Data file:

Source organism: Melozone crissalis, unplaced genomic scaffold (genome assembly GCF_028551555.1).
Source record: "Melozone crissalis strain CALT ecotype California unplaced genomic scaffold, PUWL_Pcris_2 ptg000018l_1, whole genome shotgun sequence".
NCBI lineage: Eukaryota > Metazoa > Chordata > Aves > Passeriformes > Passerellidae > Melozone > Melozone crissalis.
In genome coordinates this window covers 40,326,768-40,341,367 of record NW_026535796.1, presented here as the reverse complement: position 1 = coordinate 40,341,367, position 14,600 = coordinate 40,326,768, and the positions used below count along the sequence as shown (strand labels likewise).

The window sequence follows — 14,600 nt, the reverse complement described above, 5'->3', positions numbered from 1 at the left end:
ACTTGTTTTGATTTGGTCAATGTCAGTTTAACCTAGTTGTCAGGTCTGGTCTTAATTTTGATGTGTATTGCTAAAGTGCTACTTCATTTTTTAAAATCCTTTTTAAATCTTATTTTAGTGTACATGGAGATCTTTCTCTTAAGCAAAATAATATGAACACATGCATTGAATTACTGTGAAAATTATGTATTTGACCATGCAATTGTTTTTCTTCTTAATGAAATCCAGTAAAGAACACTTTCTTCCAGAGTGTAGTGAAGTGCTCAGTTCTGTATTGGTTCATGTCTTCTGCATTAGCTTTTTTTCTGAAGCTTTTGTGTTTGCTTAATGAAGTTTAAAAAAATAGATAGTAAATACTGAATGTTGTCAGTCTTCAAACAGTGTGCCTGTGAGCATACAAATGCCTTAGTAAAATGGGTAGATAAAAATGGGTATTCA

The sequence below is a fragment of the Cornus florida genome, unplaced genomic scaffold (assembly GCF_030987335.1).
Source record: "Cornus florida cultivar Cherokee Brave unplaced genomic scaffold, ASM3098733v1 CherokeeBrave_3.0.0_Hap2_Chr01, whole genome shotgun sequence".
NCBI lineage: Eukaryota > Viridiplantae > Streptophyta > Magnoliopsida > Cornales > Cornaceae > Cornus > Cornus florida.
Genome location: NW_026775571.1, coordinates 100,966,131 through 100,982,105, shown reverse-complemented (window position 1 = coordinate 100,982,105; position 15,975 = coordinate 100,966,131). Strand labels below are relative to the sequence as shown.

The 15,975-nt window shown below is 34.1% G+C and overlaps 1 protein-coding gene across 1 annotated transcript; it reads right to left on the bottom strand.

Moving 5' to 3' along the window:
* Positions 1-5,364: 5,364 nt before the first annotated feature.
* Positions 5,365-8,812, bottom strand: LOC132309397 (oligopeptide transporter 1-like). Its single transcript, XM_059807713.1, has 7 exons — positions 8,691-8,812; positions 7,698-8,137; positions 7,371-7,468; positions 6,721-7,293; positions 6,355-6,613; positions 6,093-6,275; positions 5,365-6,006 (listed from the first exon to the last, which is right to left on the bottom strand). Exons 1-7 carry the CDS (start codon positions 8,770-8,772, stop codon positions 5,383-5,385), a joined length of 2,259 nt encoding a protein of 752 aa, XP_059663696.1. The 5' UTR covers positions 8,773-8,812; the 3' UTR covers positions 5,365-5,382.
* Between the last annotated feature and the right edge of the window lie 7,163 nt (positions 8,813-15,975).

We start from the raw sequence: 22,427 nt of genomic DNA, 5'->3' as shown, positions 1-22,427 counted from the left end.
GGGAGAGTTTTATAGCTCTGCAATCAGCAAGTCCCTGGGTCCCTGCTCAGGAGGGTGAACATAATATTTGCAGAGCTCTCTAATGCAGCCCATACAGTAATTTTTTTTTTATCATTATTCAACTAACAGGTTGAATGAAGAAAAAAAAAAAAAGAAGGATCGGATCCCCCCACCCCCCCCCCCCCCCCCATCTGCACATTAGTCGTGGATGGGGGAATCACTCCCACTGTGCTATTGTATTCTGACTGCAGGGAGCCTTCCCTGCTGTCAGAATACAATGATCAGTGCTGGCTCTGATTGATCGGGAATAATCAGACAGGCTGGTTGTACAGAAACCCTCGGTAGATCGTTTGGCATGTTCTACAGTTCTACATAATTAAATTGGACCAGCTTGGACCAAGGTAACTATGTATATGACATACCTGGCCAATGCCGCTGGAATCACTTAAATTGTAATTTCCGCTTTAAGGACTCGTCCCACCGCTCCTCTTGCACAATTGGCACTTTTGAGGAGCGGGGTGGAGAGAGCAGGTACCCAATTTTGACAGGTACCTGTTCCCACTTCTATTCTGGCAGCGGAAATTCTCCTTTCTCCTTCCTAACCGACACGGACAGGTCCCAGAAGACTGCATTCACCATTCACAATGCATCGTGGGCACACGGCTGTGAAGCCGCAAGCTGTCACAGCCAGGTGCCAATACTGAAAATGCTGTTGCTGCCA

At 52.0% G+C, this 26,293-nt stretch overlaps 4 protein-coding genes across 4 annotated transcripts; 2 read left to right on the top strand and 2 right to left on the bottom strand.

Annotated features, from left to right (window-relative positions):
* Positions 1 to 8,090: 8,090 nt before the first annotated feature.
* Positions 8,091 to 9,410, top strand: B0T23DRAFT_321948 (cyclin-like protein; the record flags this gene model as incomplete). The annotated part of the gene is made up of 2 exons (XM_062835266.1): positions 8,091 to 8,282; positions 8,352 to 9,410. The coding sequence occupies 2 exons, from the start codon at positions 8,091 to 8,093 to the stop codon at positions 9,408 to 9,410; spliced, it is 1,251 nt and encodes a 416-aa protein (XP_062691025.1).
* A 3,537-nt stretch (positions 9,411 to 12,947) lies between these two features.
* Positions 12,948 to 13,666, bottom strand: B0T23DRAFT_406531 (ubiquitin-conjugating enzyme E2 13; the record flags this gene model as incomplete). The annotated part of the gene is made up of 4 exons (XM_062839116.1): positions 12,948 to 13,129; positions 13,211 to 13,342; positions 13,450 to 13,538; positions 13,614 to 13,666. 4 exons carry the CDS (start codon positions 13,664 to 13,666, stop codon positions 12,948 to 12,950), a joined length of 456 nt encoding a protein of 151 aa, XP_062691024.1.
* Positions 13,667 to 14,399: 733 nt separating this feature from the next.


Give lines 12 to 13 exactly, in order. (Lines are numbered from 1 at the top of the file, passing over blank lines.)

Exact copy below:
Moving 5' to 3' along the window:
* Positions 1-5,364: 5,364 nt before the first annotated feature.